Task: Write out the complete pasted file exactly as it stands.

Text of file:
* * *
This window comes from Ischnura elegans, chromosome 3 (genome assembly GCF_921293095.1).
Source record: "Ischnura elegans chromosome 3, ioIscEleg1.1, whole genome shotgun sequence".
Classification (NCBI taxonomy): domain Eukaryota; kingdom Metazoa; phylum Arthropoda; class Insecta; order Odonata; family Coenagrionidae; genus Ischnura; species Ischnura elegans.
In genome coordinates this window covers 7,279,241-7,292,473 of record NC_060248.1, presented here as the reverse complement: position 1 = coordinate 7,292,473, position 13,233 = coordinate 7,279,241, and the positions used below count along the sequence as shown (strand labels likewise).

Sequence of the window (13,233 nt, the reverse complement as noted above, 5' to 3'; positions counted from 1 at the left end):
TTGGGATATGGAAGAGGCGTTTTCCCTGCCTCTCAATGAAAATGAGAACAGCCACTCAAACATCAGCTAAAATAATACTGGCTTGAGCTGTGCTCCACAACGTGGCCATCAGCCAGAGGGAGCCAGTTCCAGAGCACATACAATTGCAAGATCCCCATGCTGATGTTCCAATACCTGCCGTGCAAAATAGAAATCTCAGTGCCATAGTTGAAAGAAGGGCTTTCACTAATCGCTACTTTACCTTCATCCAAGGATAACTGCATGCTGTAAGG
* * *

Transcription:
This window comes from Ischnura elegans, chromosome 3 (genome assembly GCF_921293095.1).
Source record: "Ischnura elegans chromosome 3, ioIscEleg1.1, whole genome shotgun sequence".
Classification (NCBI taxonomy): domain Eukaryota; kingdom Metazoa; phylum Arthropoda; class Insecta; order Odonata; family Coenagrionidae; genus Ischnura; species Ischnura elegans.
In genome coordinates this window covers 7,279,241-7,292,473 of record NC_060248.1, presented here as the reverse complement: position 1 = coordinate 7,292,473, position 13,233 = coordinate 7,279,241, and the positions used below count along the sequence as shown (strand labels likewise).

Sequence of the window (13,233 nt, the reverse complement as noted above, 5' to 3'; positions counted from 1 at the left end):
TTGGGATATGGAAGAGGCGTTTTCCCTGCCTCTCAATGAAAATGAGAACAGCCACTCAAACATCAGCTAAAATAATACTGGCTTGAGCTGTGCTCCACAACGTGGCCATCAGCCAGAGGGAGCCAGTTCCAGAGCACATACAATTGCAAGATCCCCATGCTGATGTTCCAATACCTGCCGTGCAAAATAGAAATCTCAGTGCCATAGTTGAAAGAAGGGCTTTCACTAATCGCTACTTTACCTTCATCCAAGGATAACTGCATGCTGTAAGG